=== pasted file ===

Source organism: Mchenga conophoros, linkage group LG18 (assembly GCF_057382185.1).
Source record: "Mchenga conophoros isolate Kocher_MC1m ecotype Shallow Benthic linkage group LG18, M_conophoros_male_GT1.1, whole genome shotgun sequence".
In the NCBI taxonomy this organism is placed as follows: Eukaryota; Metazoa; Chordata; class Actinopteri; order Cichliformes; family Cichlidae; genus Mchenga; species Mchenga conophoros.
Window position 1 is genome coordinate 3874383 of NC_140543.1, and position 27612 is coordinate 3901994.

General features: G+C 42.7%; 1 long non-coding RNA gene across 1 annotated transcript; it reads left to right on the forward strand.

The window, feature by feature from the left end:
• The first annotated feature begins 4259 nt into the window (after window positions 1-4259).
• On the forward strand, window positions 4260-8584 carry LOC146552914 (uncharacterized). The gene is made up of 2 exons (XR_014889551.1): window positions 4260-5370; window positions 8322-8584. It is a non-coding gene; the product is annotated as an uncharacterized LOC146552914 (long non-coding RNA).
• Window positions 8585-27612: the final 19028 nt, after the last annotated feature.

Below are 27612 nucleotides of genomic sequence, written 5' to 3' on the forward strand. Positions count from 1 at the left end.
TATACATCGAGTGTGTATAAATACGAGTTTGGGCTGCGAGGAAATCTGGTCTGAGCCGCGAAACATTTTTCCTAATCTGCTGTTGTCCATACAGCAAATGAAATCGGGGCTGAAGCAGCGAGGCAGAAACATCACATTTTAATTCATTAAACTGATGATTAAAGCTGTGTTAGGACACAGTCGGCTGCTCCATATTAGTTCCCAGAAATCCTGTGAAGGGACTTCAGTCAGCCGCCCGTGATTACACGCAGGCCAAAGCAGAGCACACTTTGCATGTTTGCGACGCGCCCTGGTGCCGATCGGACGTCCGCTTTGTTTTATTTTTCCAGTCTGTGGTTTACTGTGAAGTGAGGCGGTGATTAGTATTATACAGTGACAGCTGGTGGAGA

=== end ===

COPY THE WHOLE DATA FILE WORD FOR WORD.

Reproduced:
Source organism: Mchenga conophoros, linkage group LG18 (assembly GCF_057382185.1).
Source record: "Mchenga conophoros isolate Kocher_MC1m ecotype Shallow Benthic linkage group LG18, M_conophoros_male_GT1.1, whole genome shotgun sequence".
In the NCBI taxonomy this organism is placed as follows: Eukaryota; Metazoa; Chordata; class Actinopteri; order Cichliformes; family Cichlidae; genus Mchenga; species Mchenga conophoros.
Window position 1 is genome coordinate 3874383 of NC_140543.1, and position 27612 is coordinate 3901994.

General features: G+C 42.7%; 1 long non-coding RNA gene across 1 annotated transcript; it reads left to right on the forward strand.

The window, feature by feature from the left end:
• The first annotated feature begins 4259 nt into the window (after window positions 1-4259).
• On the forward strand, window positions 4260-8584 carry LOC146552914 (uncharacterized). The gene is made up of 2 exons (XR_014889551.1): window positions 4260-5370; window positions 8322-8584. It is a non-coding gene; the product is annotated as an uncharacterized LOC146552914 (long non-coding RNA).
• Window positions 8585-27612: the final 19028 nt, after the last annotated feature.

Below are 27612 nucleotides of genomic sequence, written 5' to 3' on the forward strand. Positions count from 1 at the left end.
TATACATCGAGTGTGTATAAATACGAGTTTGGGCTGCGAGGAAATCTGGTCTGAGCCGCGAAACATTTTTCCTAATCTGCTGTTGTCCATACAGCAAATGAAATCGGGGCTGAAGCAGCGAGGCAGAAACATCACATTTTAATTCATTAAACTGATGATTAAAGCTGTGTTAGGACACAGTCGGCTGCTCCATATTAGTTCCCAGAAATCCTGTGAAGGGACTTCAGTCAGCCGCCCGTGATTACACGCAGGCCAAAGCAGAGCACACTTTGCATGTTTGCGACGCGCCCTGGTGCCGATCGGACGTCCGCTTTGTTTTATTTTTCCAGTCTGTGGTTTACTGTGAAGTGAGGCGGTGATTAGTATTATACAGTGACAGCTGGTGGAGA